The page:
Currently, regulatory action taken against the digital currency industry is fresh on the mind of many. In large part, this is due to the recent hearing from the U.S. Committee on Banking, Housing and Urban Affairs (CBHU), and Cease and Desists filled against BitConnect and DavorCoin earlier in 2018. Now, reports state that a Canadian regulator wants Google to enact a ban on digital currencies and Initial Coin Offerings (ICOs).
Jason Roy, Chairman of the Canadian Securities Administration (CSA) Binary Options Task Force and investigator for the Manitoba Securities Commission, expressed a desire for advertisements relating to digital currencies to be banned on Google’s ads platform.
“We’re very pleased with Facebook’s decision,” said Roy, in a statement to The Times of Israel. “My hope is that Google will enact a similar policy, where they specifically name products like binary options, ICOs and cryptocurrencies.”
In mentioning ‘Facebook’s decision,’ Roy is referring to an announcement made on January 31st, 2018, banning all ads pertaining to binary options, initial coin offerings, and digital currencies from appearing on the Facebook ads network.
“We want people to continue to discover and learn about new products and services through Facebook ads without fear of scams or deception,” said Facebook officials, in their new policy.
Cracking down on fraud
Currently, fraudulent advertisements attempting to profit from the current popularity of digital currencies and ICO’s run rampant online. In an attempt to defraud victims, these ICO’s often offer reward schemes that are ‘too good to be true.’
As a chairman for the CSA’s Binary Options Task Force, Roy works for an agency determined to protect Canadian investors from binary options, all-or-nothing investments, which the CSA banned on September 28th, 2017.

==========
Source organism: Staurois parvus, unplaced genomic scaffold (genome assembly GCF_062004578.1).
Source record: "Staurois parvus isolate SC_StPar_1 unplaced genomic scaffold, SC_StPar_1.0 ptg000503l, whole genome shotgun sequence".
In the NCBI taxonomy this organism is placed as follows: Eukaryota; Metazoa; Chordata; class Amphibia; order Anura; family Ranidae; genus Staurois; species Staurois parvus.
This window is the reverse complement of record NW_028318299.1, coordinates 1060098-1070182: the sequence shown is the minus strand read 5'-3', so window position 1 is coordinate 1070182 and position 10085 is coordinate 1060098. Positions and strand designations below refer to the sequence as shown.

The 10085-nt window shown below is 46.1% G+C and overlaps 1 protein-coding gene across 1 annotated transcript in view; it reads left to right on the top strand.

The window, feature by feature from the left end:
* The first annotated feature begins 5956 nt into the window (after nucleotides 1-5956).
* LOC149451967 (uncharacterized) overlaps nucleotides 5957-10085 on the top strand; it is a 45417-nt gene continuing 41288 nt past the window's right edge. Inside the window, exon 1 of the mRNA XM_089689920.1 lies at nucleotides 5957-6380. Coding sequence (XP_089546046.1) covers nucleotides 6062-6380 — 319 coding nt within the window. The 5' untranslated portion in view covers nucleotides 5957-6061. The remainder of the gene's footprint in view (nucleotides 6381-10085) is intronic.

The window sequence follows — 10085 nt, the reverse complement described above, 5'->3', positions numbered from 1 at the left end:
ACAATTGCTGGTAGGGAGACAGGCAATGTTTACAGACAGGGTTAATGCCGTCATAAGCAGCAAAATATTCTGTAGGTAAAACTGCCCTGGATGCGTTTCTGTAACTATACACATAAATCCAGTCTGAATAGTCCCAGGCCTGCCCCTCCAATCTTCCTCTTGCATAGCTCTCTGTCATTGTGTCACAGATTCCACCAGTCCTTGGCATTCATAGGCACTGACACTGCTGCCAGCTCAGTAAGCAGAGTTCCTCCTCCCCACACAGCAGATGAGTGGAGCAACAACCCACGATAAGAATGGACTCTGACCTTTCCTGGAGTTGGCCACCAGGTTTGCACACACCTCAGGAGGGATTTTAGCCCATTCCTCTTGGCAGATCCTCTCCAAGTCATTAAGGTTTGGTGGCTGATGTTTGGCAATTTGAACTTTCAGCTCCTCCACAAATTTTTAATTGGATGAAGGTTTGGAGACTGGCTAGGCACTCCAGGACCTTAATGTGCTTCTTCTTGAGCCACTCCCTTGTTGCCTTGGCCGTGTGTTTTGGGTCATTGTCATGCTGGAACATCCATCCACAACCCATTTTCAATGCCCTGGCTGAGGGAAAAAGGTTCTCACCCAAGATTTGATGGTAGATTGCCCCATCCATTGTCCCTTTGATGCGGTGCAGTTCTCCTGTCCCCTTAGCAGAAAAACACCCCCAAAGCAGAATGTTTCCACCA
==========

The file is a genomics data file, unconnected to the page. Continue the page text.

“From day one, our job has been to find every avenue to protect Canadians from this particular fraud,” said Roy, when announcing the ban. “This ban supports our efforts, which include working with credit card companies, tech companies and advertisers that binary options fraudsters rely on to carry out their schemes. It will all add up to fewer Canadians being exposed, and fewer Canadians being cheated.”
Binary options, digital currency’s reputation
The CSA defines binary options as all-or-nothing rewards promise where investors bet on the performance of an underlying asset, often a ‘currency, commodity, stock index, or share.’ They further stated that binary options are typically held over a short period of time, sometimes even a few hours or minutes.
While the majority of digital currencies do not meet the criteria to fall under this definition, Facebook’s harsh stance against ICOs, digital currency, and binary option advertisements lumps the three terms together under the same general umbrella.
It would seem then, that the prevalence of scams and fraudulent projects is hurting the industry’s reputation as a whole. While Google is currently free to ignore the suggestion of the Binary Options Task Force in regards to digital currencies, it could place further strain on the current climate surrounding the industry.